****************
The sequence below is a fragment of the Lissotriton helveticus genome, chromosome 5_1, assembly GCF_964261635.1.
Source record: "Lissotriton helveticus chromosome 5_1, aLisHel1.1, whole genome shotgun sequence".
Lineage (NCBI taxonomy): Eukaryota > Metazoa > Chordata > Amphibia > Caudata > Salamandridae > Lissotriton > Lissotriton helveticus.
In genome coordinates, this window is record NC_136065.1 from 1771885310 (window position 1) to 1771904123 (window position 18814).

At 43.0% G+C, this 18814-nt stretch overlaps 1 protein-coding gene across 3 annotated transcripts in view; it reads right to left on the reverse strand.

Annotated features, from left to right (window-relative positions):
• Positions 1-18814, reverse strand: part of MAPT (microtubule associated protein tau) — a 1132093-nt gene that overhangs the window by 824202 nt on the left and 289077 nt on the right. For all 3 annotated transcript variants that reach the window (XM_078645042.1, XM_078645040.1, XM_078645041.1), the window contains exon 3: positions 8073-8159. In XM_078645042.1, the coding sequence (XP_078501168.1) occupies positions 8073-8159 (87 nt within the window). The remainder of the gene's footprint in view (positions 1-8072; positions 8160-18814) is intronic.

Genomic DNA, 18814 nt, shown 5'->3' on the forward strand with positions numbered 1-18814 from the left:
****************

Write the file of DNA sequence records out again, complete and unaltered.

The sequence below is a fragment of the Lissotriton helveticus genome, chromosome 5_1, assembly GCF_964261635.1.
Source record: "Lissotriton helveticus chromosome 5_1, aLisHel1.1, whole genome shotgun sequence".
Lineage (NCBI taxonomy): Eukaryota > Metazoa > Chordata > Amphibia > Caudata > Salamandridae > Lissotriton > Lissotriton helveticus.
In genome coordinates, this window is record NC_136065.1 from 1771885310 (window position 1) to 1771904123 (window position 18814).

At 43.0% G+C, this 18814-nt stretch overlaps 1 protein-coding gene across 3 annotated transcripts in view; it reads right to left on the reverse strand.

Annotated features, from left to right (window-relative positions):
• Positions 1-18814, reverse strand: part of MAPT (microtubule associated protein tau) — a 1132093-nt gene that overhangs the window by 824202 nt on the left and 289077 nt on the right. For all 3 annotated transcript variants that reach the window (XM_078645042.1, XM_078645040.1, XM_078645041.1), the window contains exon 3: positions 8073-8159. In XM_078645042.1, the coding sequence (XP_078501168.1) occupies positions 8073-8159 (87 nt within the window). The remainder of the gene's footprint in view (positions 1-8072; positions 8160-18814) is intronic.

Genomic DNA, 18814 nt, shown 5'->3' on the forward strand with positions numbered 1-18814 from the left: